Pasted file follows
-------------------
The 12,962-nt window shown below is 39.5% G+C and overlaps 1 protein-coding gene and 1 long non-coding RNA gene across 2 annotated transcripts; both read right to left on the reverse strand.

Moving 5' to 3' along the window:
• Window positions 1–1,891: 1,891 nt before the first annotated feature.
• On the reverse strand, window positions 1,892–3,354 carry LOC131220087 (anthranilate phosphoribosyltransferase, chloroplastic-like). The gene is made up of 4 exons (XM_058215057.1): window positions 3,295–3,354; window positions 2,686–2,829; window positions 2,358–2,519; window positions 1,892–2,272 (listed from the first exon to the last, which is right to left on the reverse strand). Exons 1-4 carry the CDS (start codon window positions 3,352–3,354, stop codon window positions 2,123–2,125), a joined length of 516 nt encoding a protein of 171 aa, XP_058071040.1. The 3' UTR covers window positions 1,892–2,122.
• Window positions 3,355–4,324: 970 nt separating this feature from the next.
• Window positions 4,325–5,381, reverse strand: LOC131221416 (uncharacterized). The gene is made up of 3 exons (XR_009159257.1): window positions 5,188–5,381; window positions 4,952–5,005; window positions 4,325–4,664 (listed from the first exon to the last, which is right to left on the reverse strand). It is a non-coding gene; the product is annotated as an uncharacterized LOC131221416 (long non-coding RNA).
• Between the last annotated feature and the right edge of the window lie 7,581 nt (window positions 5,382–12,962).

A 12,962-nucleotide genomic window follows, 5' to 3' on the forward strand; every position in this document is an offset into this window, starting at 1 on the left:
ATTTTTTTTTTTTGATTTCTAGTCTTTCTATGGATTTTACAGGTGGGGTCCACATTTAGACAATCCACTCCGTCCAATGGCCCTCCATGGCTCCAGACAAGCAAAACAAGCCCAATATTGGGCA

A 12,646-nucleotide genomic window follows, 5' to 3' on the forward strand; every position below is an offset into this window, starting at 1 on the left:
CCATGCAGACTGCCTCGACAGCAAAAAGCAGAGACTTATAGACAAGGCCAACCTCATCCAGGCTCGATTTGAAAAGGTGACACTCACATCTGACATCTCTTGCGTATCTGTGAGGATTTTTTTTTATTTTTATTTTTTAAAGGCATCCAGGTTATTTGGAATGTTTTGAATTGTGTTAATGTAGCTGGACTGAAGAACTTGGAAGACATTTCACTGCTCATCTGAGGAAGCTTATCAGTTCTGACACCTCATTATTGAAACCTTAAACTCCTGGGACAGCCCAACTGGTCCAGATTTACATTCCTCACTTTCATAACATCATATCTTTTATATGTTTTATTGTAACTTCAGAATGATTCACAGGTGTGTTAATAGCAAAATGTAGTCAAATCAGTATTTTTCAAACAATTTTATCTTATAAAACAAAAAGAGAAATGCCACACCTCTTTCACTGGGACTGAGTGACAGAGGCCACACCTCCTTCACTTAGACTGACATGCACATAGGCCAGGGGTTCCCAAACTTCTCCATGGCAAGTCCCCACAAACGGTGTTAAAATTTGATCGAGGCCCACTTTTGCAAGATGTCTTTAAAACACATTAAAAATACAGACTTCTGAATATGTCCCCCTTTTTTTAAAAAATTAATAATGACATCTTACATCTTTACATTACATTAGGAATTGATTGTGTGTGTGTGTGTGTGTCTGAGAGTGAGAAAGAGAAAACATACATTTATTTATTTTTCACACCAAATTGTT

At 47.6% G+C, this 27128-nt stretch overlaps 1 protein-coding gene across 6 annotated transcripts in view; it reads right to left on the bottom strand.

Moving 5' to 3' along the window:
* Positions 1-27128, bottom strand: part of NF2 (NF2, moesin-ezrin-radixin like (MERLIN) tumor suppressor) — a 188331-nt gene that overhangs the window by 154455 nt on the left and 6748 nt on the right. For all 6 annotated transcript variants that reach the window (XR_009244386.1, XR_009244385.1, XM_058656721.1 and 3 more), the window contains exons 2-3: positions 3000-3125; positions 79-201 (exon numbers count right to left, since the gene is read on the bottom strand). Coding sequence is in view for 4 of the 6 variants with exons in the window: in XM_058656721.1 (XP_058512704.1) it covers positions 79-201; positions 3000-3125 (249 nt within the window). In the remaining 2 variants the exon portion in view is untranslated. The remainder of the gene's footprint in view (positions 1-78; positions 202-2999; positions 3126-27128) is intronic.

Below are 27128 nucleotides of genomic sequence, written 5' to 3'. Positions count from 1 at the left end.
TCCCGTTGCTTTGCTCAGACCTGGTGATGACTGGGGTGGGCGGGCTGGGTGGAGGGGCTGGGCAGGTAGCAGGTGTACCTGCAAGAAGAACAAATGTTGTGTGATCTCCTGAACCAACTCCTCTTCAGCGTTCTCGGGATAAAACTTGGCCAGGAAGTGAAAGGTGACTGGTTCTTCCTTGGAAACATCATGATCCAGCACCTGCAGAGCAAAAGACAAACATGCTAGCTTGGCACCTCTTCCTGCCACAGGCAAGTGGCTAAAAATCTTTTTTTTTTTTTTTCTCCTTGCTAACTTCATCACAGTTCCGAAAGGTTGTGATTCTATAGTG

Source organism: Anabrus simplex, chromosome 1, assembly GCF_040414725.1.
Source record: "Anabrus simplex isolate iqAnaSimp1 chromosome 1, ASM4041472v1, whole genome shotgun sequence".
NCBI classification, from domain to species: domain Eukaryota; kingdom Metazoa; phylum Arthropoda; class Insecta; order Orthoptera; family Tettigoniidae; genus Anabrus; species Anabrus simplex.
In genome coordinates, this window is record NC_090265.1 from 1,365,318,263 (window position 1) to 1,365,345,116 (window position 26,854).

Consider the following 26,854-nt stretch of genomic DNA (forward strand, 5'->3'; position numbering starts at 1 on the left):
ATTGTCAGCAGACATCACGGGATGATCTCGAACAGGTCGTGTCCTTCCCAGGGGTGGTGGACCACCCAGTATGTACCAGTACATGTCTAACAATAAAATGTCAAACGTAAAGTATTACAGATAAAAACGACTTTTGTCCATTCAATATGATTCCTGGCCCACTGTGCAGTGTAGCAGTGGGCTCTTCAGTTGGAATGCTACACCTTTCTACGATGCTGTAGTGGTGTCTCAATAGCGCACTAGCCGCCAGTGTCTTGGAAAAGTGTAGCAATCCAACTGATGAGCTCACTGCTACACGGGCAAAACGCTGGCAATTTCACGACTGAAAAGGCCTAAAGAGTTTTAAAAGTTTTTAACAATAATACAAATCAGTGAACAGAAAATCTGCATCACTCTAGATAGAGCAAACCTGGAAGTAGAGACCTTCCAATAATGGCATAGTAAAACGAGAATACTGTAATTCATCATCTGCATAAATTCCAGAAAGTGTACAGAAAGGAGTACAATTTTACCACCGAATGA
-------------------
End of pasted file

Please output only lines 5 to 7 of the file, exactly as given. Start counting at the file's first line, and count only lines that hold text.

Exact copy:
• Window positions 3,355–4,324: 970 nt separating this feature from the next.
• Window positions 4,325–5,381, reverse strand: LOC131221416 (uncharacterized). The gene is made up of 3 exons (XR_009159257.1): window positions 5,188–5,381; window positions 4,952–5,005; window positions 4,325–4,664 (listed from the first exon to the last, which is right to left on the reverse strand). It is a non-coding gene; the product is annotated as an uncharacterized LOC131221416 (long non-coding RNA).
• Between the last annotated feature and the right edge of the window lie 7,581 nt (window positions 5,382–12,962).